Ride the Tiger
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LP/CD Coyote Records/City Slang (TTC 8676) 1986
LP/CD Matador Records (OLE-205) 1997

1. The Cone of Silence (realx)
2. Big Sky (realx) (mp3x)
3. The Evil That Men Do (realx)
4. The Forest Green (realx)
5. The Pain of Pain (realx)
6. The Way Some People Die (liquidx)
7. The Empty Pool (liquidx)
8. Alrock's Bells (liquidx)
9. Five Years (liquidx) (mp3x)
10. Screaming Dead Balloons (liquidx)
11. Living in the Country (liquidx)

Bonus tracks only on CD:

12. The River of Water (liquidx)
13. A House is Not A Motel (liquidx)
14. Crispy Duck (liquidx)
15. Closing Time (liquidx)

Notes: Track 2 is a Kink's cover. Track 7 is a Yung Wu (Feelies) cover. Tracks 12 and 13 are from The River of Water single. Tracks 14 and 15 were recorded live in 1996, track 15 is Scott Walker cover

Details from Matador's Annotated Discography:

Dave Schramm: I remember being in the studio in Boston and hearing that the shuttle blew up, and how weird that day was. Sleeping on Byron Coley's floor, eating some strange rice dish he cooked up. Working on "Alrock's Bells," one of my favorites, and finally hearing Ira's vocals clearly for the first time. Hearing the words clearly for the first time, and, with some elucidation from Ira, realizing that he means PANTS. I knew who Alrock was. A local Hoboken thrift store guy. And all this time while we were working the song out I had been trying to get bell-like sounds out of my guitar, like really trying to play that angle up. After my revelation (who can blame me for not hearing the words clearly? - in those days Ira often didn't even finish the words to a song before we played it live - he just sang nonsense syllables to fill in the gaps). I thought it was even cooler to "play up the bells angle". So we ended up with that wild little grandiose instrumental part in the middle of the song, with speeded-up and tuned-down, slowed-down guitars and steels everywhere. What fun. I don't know if Ira and Georgia still like that part. Hope so. What's on the record is actually a much less full-blown thing than what we recorded, thank god. There were even more wacky sounds in there that we took out. I was disappointed at the time, but luckily, cooler heads prevailed.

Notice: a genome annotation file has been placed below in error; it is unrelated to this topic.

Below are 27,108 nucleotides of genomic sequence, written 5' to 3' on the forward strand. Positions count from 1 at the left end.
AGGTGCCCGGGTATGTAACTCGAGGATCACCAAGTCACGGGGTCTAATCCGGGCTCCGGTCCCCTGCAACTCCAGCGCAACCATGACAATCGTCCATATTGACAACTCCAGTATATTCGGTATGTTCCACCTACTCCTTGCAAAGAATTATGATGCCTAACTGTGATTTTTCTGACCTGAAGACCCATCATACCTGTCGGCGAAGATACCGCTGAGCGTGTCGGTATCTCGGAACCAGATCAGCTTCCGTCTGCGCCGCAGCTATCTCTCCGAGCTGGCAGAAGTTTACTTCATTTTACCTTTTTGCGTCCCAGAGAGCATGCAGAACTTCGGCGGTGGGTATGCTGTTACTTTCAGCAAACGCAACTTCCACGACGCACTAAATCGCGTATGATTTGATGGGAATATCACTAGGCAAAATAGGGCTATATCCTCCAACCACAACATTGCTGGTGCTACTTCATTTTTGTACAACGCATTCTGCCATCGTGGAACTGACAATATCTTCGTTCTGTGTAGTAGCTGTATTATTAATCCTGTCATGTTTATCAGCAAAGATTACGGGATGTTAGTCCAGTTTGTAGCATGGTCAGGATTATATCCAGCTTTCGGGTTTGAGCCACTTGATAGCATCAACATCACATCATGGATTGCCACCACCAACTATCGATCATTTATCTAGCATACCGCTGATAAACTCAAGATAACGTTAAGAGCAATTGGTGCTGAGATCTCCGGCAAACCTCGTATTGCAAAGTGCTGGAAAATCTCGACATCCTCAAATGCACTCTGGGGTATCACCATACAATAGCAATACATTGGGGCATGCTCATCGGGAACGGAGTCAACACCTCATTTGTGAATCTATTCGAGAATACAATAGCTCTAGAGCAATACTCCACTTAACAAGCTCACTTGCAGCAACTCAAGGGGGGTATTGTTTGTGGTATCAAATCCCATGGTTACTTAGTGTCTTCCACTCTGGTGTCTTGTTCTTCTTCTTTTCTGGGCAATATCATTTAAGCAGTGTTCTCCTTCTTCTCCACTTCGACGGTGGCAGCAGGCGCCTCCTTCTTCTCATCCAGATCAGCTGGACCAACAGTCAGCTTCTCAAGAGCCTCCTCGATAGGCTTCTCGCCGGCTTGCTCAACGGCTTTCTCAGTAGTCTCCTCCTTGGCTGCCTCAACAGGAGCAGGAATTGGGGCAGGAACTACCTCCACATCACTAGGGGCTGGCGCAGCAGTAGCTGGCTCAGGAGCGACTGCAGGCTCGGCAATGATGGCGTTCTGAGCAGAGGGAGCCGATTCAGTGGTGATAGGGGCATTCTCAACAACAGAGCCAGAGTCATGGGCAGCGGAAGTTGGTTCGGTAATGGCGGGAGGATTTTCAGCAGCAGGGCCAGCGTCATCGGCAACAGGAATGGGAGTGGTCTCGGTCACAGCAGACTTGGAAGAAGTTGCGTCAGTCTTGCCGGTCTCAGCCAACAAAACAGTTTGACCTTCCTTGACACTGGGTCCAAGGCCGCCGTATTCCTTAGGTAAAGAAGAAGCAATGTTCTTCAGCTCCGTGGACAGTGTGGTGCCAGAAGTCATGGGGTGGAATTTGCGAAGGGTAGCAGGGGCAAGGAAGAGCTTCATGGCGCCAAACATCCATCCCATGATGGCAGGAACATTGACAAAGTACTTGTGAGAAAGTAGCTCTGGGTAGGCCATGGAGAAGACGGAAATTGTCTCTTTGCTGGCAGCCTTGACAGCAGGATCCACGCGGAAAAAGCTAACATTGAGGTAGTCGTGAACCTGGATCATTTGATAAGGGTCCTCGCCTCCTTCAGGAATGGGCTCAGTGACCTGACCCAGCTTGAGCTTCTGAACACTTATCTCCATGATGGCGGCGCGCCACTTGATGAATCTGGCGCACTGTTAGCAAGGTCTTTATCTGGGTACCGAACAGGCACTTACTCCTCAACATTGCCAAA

Clint Conley: Right out of the box, I earned my handsome producerial remmuneration by detecting a slight but profound misreading of key notes in the Kinks' "Big Sky." Disaster was averted, a career launched.

The sessions were free of the tantrums, tawdriness, and extravagant excess that I'd been told to expect from YLT. The sessions were also free of promised money from Coyote Records, which brought forth an eviction notice half way though. I would have to say my greatest contribution to the making of RtT was a temporary cash infusion. The recording was completed, the record released, and soon what would come to be known as the Great Punk Bull Market was off and running. Coincidence or catalyst? Let history judge...

Our engineer was extremely patient and helpful, given our limited knowledge of studio ins and outs. But he was sort of a normal human from the music industry. So we were from different planets. He kept saying he heard unacceptable tempo changes. Variations that were completely undetectable by us punk rockers. I think by the time we packed out we'd successfully lowered his professional standards.

This was my first gig as a hi-paid session-man bass player. Coming at pre-existing music and creating my part was a fun challenge and different from my experience in Mission of Burma. But my contributions on the low end led to some moments of high drama. I thought I had come up with a cool pattern, sort of plain and structural, for my big bass showcase solo in "Forest Green" (?) but Dave Sch. couldn't stand this little squiggle I put on the end of one of the notes--one of those half-step squiggles you hear all the time with the funk bassists. Man I love those little squiggles. And the guys in Burma would never let me do them either. But Dave's disgust was so palpable, the look in his eyes so resolute, I knew then I was learning a brutal first hand lesson in the power of the Artist over the hi-paid session man. I swallowed up my little piece of self expression and did a total cave.

Dave Schramm: What else? Well, on "Screaming Dead Balloons" I remember us trying to get the wacky guitar solo at the end to feel right, and it not happening, over and over. Then it occurred to me that I was attempting to fit all the little notes in nice little cubby holes beatwise, and that's why it sounded stiff and unimaginative. So we recorded the next take and had Clint turn off my headphones once the ending started. That worked fine, and if I'm not mistaken we used that very next take on the record. I remember Georgia first singing along with the tracks, incredibly fucking softly, and how cool it sounded and everybody going wow! wonderful. Like on "Big Sky" and "Alrocks" and singing along with her on "Pain of Pain".

Georgia Hubley - Drums
Ira Kaplan - Vocals, Naive Guitar
Mike Lewis - Bass on 1, 2, 3, 5, 6, 9, 10, 14, and 15
Clint Conley - Bass on 4, 7, and 8, Producer
Dave Rick - Bass on 12 and 13